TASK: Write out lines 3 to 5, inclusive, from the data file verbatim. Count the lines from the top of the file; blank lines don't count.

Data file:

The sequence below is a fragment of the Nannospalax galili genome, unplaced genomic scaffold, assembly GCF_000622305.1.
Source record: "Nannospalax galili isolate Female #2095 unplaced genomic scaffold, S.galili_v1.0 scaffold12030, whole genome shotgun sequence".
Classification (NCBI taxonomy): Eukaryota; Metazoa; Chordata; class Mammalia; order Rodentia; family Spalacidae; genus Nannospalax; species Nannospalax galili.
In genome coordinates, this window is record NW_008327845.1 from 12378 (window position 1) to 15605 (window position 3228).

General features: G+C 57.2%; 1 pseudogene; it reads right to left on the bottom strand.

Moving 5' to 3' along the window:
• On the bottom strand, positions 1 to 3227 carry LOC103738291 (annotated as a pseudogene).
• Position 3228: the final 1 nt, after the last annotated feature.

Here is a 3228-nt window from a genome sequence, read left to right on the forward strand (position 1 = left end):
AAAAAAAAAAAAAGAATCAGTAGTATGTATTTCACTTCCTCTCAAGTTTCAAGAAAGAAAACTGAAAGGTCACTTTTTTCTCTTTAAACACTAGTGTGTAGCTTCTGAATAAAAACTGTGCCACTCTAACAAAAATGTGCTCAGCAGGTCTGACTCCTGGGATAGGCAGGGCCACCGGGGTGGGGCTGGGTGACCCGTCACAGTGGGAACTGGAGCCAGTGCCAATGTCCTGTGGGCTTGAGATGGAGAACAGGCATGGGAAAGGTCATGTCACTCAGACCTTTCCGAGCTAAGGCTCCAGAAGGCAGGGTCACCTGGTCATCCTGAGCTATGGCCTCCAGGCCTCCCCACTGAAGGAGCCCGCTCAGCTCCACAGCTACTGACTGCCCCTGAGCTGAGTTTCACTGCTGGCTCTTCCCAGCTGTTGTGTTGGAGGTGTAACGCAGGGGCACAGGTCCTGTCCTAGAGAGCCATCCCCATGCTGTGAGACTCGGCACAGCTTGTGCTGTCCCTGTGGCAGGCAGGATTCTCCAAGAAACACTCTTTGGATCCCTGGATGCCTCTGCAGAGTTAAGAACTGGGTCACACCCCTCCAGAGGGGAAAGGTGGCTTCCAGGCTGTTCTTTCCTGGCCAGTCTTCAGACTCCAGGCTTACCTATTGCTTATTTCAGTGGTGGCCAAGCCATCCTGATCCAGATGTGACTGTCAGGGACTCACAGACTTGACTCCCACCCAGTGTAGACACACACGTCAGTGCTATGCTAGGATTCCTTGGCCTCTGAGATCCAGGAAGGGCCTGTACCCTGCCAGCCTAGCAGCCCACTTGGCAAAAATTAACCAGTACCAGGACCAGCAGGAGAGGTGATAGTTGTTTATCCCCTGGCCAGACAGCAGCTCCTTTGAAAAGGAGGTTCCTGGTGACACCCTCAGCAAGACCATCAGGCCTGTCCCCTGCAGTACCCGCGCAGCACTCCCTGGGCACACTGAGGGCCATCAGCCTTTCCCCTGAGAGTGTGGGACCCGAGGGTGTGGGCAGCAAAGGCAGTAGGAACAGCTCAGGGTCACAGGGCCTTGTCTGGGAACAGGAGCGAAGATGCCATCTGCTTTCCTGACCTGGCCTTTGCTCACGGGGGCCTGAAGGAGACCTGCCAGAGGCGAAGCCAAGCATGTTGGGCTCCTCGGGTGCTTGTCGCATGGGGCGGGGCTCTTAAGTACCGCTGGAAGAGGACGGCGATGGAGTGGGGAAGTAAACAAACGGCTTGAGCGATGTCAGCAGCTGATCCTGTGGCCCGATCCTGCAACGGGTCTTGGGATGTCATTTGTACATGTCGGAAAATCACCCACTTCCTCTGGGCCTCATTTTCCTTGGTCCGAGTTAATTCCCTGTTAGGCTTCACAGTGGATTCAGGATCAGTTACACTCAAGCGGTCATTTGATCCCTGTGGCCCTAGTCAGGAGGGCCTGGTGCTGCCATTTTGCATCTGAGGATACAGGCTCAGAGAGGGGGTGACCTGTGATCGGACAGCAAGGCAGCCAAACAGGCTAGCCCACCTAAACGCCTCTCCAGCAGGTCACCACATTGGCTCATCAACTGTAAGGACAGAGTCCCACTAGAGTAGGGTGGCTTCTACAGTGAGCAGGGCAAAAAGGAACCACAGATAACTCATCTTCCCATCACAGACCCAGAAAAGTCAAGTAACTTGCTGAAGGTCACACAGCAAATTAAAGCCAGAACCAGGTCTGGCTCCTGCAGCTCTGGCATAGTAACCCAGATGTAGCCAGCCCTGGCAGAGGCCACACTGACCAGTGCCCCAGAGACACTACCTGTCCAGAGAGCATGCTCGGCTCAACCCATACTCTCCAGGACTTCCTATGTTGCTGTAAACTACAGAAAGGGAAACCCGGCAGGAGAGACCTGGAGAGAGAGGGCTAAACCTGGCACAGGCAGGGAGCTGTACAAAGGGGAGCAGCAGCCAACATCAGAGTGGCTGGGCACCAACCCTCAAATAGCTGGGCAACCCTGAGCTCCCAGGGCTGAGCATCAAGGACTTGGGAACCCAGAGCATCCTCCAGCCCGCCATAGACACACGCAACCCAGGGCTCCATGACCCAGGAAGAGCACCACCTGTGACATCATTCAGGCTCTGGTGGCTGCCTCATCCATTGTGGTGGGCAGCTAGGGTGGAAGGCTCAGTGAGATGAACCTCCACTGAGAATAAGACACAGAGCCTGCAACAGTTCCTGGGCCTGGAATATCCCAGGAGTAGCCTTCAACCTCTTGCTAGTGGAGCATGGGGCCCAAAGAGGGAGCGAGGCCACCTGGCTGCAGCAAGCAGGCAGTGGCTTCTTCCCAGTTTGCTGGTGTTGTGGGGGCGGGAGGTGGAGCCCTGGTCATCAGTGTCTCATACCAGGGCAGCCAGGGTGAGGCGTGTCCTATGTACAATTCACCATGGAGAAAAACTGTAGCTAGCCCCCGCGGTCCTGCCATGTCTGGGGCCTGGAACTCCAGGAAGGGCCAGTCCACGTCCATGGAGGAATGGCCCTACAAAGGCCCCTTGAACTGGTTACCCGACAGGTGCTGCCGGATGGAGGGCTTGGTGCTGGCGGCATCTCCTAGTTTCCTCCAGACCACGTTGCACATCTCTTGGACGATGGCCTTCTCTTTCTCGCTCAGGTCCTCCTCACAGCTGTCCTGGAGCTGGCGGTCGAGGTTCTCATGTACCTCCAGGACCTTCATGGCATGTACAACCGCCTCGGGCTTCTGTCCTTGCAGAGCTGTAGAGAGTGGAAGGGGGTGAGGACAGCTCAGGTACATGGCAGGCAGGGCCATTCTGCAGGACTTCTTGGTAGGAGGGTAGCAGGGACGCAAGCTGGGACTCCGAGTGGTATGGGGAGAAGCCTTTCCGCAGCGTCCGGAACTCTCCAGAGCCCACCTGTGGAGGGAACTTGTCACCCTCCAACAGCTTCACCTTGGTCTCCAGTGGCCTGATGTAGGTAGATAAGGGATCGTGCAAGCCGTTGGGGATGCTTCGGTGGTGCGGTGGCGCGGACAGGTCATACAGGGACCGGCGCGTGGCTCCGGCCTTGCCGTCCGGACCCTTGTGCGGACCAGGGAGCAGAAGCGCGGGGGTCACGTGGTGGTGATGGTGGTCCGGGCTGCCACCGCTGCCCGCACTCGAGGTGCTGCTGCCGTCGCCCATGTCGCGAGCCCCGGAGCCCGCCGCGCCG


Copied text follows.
Classification (NCBI taxonomy): Eukaryota; Metazoa; Chordata; class Mammalia; order Rodentia; family Spalacidae; genus Nannospalax; species Nannospalax galili.
In genome coordinates, this window is record NW_008327845.1 from 12378 (window position 1) to 15605 (window position 3228).

General features: G+C 57.2%; 1 pseudogene; it reads right to left on the bottom strand.